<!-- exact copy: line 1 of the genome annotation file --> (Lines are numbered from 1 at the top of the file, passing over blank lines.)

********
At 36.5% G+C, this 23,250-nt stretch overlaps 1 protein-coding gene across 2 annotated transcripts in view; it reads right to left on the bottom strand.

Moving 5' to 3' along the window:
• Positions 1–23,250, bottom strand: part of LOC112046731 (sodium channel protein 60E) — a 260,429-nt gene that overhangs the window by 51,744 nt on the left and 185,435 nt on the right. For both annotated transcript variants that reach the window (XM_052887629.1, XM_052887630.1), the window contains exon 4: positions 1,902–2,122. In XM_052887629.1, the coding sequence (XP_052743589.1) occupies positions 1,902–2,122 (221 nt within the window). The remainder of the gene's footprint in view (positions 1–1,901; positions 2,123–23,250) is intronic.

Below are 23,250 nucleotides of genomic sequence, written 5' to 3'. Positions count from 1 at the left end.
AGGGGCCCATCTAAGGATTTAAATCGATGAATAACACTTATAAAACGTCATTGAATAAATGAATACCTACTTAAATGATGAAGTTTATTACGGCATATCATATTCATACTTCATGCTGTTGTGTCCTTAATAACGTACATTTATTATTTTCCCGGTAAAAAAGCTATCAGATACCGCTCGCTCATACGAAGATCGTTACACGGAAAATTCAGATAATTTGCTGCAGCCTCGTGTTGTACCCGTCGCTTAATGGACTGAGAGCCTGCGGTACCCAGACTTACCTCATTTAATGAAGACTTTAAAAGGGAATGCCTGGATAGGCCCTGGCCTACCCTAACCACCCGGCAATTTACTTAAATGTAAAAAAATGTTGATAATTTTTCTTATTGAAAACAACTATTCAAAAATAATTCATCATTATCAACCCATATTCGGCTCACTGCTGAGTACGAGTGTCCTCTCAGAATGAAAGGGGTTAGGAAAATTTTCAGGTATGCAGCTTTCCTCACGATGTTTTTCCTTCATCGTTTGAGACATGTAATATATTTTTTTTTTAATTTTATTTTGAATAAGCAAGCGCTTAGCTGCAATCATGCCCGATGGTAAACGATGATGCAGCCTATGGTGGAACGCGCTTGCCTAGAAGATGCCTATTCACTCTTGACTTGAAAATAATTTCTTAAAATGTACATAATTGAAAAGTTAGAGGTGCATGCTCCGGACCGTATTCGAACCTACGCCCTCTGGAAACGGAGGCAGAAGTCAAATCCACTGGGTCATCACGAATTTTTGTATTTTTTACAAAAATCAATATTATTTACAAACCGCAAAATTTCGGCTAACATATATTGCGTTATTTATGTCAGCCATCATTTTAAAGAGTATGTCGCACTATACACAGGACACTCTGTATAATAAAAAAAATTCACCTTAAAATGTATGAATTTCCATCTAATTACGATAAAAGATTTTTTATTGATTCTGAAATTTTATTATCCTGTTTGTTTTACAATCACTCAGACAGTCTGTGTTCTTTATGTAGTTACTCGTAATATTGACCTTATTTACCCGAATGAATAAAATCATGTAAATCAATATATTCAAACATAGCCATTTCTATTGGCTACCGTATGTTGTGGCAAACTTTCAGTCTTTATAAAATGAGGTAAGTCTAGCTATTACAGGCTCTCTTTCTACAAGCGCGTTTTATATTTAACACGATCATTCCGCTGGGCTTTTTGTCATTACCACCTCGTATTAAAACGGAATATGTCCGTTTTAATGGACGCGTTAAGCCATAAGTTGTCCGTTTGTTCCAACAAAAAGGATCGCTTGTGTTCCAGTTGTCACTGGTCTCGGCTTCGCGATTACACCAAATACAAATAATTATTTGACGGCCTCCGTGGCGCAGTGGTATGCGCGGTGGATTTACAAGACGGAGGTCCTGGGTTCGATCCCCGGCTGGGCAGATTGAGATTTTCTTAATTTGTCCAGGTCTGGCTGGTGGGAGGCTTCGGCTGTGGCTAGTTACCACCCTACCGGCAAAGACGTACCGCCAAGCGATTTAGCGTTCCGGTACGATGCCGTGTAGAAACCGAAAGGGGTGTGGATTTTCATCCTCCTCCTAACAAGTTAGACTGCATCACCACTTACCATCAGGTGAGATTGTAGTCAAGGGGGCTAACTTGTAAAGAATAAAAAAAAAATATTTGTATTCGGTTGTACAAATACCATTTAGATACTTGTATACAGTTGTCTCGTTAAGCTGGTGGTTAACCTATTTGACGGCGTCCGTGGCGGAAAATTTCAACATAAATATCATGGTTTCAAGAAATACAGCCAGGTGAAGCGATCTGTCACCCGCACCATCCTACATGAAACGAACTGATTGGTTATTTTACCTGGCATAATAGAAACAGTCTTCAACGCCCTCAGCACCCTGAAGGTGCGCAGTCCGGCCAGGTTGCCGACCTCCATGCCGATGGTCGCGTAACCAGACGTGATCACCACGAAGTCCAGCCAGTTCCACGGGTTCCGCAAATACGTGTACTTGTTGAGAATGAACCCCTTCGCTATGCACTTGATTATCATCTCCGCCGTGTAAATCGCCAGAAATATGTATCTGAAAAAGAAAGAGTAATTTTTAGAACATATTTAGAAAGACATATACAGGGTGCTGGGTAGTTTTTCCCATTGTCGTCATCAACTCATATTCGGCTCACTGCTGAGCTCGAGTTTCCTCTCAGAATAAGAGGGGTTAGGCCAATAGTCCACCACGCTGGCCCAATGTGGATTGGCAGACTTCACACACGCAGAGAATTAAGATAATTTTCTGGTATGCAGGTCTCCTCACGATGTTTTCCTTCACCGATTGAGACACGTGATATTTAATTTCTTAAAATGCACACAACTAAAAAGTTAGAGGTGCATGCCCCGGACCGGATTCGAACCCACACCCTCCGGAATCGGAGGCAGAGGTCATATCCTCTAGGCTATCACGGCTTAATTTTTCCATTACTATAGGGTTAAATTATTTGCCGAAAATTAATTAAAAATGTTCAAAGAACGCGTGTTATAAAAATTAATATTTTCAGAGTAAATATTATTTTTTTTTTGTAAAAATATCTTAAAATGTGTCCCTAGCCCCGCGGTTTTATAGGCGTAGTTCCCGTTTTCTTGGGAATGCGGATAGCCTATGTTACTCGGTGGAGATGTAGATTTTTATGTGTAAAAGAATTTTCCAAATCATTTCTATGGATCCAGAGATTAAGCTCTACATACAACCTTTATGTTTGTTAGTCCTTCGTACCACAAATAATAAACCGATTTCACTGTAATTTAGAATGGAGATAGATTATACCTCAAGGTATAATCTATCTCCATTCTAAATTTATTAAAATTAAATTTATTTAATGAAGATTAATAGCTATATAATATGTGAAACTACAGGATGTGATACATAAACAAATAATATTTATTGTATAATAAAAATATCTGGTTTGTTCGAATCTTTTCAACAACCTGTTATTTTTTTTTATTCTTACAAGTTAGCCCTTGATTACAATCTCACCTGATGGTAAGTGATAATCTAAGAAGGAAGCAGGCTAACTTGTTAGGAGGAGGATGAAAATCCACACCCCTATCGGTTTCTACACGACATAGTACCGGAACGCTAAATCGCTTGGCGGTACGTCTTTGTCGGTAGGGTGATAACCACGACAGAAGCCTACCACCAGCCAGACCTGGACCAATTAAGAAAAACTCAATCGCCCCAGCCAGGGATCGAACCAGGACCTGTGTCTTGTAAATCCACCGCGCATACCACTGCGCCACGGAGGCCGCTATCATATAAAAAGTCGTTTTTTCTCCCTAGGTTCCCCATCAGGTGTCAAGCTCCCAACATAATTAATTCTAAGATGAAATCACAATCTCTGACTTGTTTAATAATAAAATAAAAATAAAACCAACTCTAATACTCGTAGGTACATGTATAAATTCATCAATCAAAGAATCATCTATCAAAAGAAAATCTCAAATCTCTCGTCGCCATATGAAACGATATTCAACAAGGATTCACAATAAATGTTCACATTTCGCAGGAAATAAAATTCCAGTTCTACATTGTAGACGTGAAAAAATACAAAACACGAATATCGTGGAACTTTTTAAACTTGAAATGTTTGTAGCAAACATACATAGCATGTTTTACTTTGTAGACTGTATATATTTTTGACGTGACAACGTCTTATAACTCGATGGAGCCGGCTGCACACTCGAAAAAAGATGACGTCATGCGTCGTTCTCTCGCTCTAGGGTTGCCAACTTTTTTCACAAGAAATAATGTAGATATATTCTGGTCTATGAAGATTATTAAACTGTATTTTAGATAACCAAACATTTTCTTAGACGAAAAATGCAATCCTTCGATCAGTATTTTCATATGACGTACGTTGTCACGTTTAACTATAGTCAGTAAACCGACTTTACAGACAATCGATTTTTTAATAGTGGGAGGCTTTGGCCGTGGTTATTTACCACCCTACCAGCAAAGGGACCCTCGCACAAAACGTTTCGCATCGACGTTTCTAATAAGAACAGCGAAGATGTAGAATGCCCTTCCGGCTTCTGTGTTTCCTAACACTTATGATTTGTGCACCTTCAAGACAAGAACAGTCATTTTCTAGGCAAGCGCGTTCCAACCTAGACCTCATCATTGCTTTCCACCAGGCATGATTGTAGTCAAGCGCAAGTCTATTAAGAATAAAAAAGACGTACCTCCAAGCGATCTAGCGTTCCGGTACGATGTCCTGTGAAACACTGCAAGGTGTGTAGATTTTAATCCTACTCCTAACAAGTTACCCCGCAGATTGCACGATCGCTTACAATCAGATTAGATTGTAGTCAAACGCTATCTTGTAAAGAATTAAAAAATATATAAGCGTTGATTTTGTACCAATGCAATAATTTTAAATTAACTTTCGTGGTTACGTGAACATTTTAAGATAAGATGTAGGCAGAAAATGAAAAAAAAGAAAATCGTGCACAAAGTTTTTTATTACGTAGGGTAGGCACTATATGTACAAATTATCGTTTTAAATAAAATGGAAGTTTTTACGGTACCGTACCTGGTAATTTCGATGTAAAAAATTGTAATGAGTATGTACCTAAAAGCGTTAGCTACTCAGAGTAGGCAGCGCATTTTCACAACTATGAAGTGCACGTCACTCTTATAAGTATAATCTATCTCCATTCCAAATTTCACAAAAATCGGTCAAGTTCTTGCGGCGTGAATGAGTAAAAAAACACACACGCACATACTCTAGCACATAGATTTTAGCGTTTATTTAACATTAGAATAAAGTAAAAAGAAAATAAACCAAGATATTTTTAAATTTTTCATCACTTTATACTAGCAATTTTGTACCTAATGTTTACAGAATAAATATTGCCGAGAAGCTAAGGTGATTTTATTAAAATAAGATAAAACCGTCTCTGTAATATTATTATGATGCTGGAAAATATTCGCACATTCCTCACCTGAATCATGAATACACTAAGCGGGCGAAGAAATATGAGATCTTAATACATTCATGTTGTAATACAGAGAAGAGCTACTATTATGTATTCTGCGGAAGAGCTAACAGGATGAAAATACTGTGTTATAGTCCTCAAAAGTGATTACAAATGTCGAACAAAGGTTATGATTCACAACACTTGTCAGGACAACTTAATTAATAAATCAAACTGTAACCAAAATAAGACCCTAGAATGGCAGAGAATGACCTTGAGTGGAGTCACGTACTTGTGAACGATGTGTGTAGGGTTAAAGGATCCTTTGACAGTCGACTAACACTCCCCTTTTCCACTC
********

At 36.5% G+C, this 23,250-nt stretch overlaps 1 protein-coding gene across 2 annotated transcripts in view; it reads right to left on the bottom strand.